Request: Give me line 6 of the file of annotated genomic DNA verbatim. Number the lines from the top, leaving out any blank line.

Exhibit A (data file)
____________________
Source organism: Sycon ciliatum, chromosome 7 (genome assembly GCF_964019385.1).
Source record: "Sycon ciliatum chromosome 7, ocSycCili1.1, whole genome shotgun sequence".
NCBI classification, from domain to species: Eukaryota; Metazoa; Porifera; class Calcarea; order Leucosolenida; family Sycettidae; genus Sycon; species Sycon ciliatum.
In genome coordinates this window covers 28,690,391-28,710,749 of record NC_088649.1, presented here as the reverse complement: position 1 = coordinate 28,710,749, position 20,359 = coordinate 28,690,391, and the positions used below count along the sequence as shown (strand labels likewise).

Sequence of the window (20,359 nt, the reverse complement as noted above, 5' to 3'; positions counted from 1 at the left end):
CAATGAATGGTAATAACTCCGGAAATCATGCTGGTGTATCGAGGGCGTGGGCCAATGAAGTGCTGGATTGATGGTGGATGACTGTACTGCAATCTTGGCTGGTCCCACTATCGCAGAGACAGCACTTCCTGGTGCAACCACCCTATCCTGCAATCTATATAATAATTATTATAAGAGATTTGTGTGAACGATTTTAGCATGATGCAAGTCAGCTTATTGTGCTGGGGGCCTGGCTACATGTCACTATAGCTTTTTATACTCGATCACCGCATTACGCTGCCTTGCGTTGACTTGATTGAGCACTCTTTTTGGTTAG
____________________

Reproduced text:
CAATGAATGGTAATAACTCCGGAAATCATGCTGGTGTATCGAGGGCGTGGGCCAATGAAGTGCTGGATTGATGGTGGATGACTGTACTGCAATCTTGGCTGGTCCCACTATCGCAGAGACAGCACTTCCTGGTGCAACCACCCTATCCTGCAATCTATATAATAATTATTATAAGAGATTTGTGTGAACGATTTTAGCATGATGCAAGTCAGCTTATTGTGCTGGGGGCCTGGCTACATGTCACTATAGCTTTTTATACTCGATCACCGCATTACGCTGCCTTGCGTTGACTTGATTGAGCACTCTTTTTGGTTAG